A three-Judge Bench of the Supreme Court comprising of Dr. Dhananjaya Y Chandrachud J., A.S. Bopanna J. and Vikram Nath J. have held that in a case where firearm or cartridge has not been recovered, the failure to produce a report by a ballistic expert who can testify to the fatal injuries being caused by a particular weapon is not sufficient to impeach the credible evidence of the direct eye-witnesses.

The Trial Court had convicted one, Idrish under Section 302 IPC while one, Gulab was convicted under Section 302 read with Section 34 IPC. He was sentenced to imprisonment for life. Idrish died during the pendency of the appeal. The High Court dismissed the appeal against the judgment of the Trial Court. Hence, an appeal was preferred before the Supreme Court by Gulab.

Mr. S. Mahendran, Counsel nominated by SCLSC, represented the appellant while Mr. Diwakar, AAG with Ms. Ruchira Goel advanced submissions on behalf of the State of Uttar Pradesh.

Factual Matrix: -

As per the written report of PW-1, one, Hanifa, who was the brother of PW-1, had proceeded to a pond after work to wash up. PW-1 went to call Hanifa since his daughter had taken ill. Idrish, who was armed with a country-made pistol along with the appellant/Gulab, reached there from the side of Idgaah. The appellant/Gulab was alleged to have exhorted Idrish stating "enemy has been found". Idrish fired at Hanifa. As a result, Hanifa died. The cause of death was opined to be shock and hemorrhage as a result of ante mortem gunshot injury.

The Court examined the evidence on record and noted that during cross-examination of PW-1, he was questioned in detail about the location of the incident and as to where the deceased was positioned when the bullet had hit him. The Court noted that no material inconsistency or contradiction had emerged from the evidence of the eyewitnesses.

The Court noted that it was well-settled that merely because the relatives of the deceased were the only witnesses – the same is not sufficient to discredit their cogent testimonies. The Court relied on Mohd. Rojali v. State of Assam, (2019) 19 SCC 567 wherein it was reiterated that there was a difference between "interested" and "related" witnesses. The Court noted that mere fact that witnesses are related to the deceased does not impugn the credibility of their evidence, the same being credible and cogent otherwise. The Court noted that in the instant case, there was no basis to discredit the presence of the eyewitnesses, and nothing was elicited during the cross-examination in order to doubt their presence.

The Court noted that as the deceased had sustained a gun-shot injury with a point of entry and exit, the fact that the weapon was not recovered would not discredit the case of the prosecution. The Court relied upon Gurucharan Singh v. State of Punjab, (1983) 3 SCR 585 wherein it was held that examination of a ballistic expert is not an inflexible rule in cases involving use of a lethal weapon.

The Court held that the failure to produce a report by a ballistic expert, who could testify to the fatal injuries, is not sufficient to impeach the credible evidence of the direct eyewitnesses.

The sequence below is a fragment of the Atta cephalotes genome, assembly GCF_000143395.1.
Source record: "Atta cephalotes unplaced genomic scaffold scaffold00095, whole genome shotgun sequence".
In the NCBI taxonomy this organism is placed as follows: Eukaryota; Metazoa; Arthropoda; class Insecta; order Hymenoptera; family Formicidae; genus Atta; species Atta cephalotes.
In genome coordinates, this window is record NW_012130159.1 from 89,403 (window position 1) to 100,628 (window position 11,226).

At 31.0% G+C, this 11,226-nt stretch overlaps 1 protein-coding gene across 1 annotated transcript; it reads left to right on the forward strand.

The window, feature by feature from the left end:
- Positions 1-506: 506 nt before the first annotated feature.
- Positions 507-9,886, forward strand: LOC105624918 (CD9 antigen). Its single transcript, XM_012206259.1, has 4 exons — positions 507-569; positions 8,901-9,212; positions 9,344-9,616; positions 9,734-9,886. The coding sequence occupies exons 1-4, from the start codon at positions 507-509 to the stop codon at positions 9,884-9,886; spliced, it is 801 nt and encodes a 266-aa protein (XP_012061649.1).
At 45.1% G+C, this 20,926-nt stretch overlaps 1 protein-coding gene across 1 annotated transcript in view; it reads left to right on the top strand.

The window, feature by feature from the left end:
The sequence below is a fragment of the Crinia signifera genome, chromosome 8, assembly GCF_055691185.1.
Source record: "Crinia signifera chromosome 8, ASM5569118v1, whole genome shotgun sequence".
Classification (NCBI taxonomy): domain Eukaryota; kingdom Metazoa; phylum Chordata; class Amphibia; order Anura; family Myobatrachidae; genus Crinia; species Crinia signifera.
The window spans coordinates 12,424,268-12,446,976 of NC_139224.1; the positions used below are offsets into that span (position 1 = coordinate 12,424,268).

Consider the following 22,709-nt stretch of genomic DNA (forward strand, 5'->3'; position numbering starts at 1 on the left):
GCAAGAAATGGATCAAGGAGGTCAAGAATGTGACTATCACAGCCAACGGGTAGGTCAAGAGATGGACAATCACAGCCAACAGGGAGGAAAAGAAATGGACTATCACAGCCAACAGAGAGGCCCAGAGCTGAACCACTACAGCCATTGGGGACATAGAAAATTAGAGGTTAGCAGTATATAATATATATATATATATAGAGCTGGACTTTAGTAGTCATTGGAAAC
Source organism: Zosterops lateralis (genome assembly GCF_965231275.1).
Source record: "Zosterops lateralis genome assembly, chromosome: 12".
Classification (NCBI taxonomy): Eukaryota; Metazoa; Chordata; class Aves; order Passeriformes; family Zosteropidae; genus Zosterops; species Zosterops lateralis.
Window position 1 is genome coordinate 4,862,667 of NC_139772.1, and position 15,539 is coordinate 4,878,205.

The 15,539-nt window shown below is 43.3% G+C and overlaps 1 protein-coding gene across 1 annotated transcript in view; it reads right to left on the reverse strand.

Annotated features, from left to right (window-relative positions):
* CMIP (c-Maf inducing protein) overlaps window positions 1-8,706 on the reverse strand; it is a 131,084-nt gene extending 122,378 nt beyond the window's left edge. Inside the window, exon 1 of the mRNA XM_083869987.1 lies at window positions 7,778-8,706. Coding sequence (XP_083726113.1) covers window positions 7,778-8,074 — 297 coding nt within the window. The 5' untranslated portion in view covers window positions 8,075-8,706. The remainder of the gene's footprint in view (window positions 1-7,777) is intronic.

The Court, then, proceeded to deal with the issue concerning common intention under Section 34 of the IPC. The Court relied upon the principles summarized in Virendra Singh v. State of Madhya Pradesh, (2010) 8 SCC 407 and observed as follows:-

"Emphasizing the fundamental principles underlying Section 34, this Court held that:

(i) Section 34 does not create a distinct offence, but is a principle of constructive liability;

(ii) In order to incur a joint liability for an offence there must be a pre-arranged and pre-mediated concert between the accused persons for doing the act actually done;

(iii) There may not be a long interval between the act and the pre-meditation and the plan may be formed suddenly. In order for Section 34 to apply, it is not necessary that the prosecution must prove an act was done by a particular person; and

(iv) The provision is intended to cover cases where a number of persons act together and on the facts of the case, it is not possible for the prosecution to prove who actually committed the crime."

The Court noted that the evidence on record clearly demonstrated a common intention in pursuance of which, Gulab, i.e., the appellant had exhorted Idrish to kill the deceased. The Court also observed that the prosecution was not required to prove that there existed an elaborate plan between the accused to kill the deceased or there was a plan that was in existence for a long time.

According to the Court, a common intention to commit the crime is proved when the accused, by his words or action indicates his assent to join in the act of commission of the crime. The Court noted that Gulab had reached the spot in question with a lathi along with Idrish who had a pistol.

The Court noted that Gulab's exhortation was critical to the crime being committed as it was only when he made the statement that enemy had been found, that Idrish had fired the bullet. The Court noted that the role of Gulab, coupled with his presence at the spot and nature of exhortation, had all emerged from the accounts given by the eyewitnesses which were consistent.

With respect to failure to recover weapon, the Court held that in view of clear gun shot injury and eye witness accounts, non recover of weapon is not fatal. With respect to the prosecution not examining a ballistic expert, the Court held that, "The present case is not one where despite the recovery of a firearm, or of the cartridge, the prosecution had failed to produce a report of the ballistic expert. Therefore, the failure to produce a report by a ballistic expert who can testify to the fatal injuries being caused by a particular weapon is not sufficient to impeach the credible evidence of the direct eye-witnesses".

Hence, the Court dismissed the appeal.

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